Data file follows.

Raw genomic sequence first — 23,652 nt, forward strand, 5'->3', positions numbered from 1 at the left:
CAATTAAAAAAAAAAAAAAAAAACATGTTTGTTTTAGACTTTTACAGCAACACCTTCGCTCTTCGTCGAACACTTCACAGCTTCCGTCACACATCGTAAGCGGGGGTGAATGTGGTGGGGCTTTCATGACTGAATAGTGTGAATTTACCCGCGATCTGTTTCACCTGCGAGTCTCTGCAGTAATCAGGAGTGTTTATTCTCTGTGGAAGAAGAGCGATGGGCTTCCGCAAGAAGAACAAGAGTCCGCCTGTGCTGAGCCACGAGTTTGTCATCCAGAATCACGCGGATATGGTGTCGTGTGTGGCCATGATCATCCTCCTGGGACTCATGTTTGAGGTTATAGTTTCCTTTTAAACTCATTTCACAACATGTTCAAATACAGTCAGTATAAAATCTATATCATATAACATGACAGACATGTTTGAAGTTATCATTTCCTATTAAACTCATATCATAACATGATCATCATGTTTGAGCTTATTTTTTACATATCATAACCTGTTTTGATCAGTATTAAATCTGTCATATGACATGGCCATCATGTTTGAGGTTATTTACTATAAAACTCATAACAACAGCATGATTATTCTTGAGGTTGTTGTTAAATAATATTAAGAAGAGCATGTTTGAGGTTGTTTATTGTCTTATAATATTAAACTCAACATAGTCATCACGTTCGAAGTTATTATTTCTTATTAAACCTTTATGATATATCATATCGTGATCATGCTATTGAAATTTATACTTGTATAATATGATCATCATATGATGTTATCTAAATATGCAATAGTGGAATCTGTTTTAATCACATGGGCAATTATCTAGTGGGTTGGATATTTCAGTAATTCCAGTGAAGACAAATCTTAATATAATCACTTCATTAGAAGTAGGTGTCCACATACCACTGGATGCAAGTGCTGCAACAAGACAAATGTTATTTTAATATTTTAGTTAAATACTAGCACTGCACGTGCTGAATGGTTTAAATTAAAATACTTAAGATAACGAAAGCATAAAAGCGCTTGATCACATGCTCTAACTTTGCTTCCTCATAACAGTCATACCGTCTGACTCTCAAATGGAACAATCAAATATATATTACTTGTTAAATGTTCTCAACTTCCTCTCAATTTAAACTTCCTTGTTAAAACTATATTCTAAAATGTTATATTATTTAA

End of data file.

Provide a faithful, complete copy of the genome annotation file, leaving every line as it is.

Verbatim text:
Raw genomic sequence first — 23,652 nt, forward strand, 5'->3', positions numbered from 1 at the left:
CAATTAAAAAAAAAAAAAAAAAACATGTTTGTTTTAGACTTTTACAGCAACACCTTCGCTCTTCGTCGAACACTTCACAGCTTCCGTCACACATCGTAAGCGGGGGTGAATGTGGTGGGGCTTTCATGACTGAATAGTGTGAATTTACCCGCGATCTGTTTCACCTGCGAGTCTCTGCAGTAATCAGGAGTGTTTATTCTCTGTGGAAGAAGAGCGATGGGCTTCCGCAAGAAGAACAAGAGTCCGCCTGTGCTGAGCCACGAGTTTGTCATCCAGAATCACGCGGATATGGTGTCGTGTGTGGCCATGATCATCCTCCTGGGACTCATGTTTGAGGTTATAGTTTCCTTTTAAACTCATTTCACAACATGTTCAAATACAGTCAGTATAAAATCTATATCATATAACATGACAGACATGTTTGAAGTTATCATTTCCTATTAAACTCATATCATAACATGATCATCATGTTTGAGCTTATTTTTTACATATCATAACCTGTTTTGATCAGTATTAAATCTGTCATATGACATGGCCATCATGTTTGAGGTTATTTACTATAAAACTCATAACAACAGCATGATTATTCTTGAGGTTGTTGTTAAATAATATTAAGAAGAGCATGTTTGAGGTTGTTTATTGTCTTATAATATTAAACTCAACATAGTCATCACGTTCGAAGTTATTATTTCTTATTAAACCTTTATGATATATCATATCGTGATCATGCTATTGAAATTTATACTTGTATAATATGATCATCATATGATGTTATCTAAATATGCAATAGTGGAATCTGTTTTAATCACATGGGCAATTATCTAGTGGGTTGGATATTTCAGTAATTCCAGTGAAGACAAATCTTAATATAATCACTTCATTAGAAGTAGGTGTCCACATACCACTGGATGCAAGTGCTGCAACAAGACAAATGTTATTTTAATATTTTAGTTAAATACTAGCACTGCACGTGCTGAATGGTTTAAATTAAAATACTTAAGATAACGAAAGCATAAAAGCGCTTGATCACATGCTCTAACTTTGCTTCCTCATAACAGTCATACCGTCTGACTCTCAAATGGAACAATCAAATATATATTACTTGTTAAATGTTCTCAACTTCCTCTCAATTTAAACTTCCTTGTTAAAACTATATTCTAAAATGTTATATTATTTAA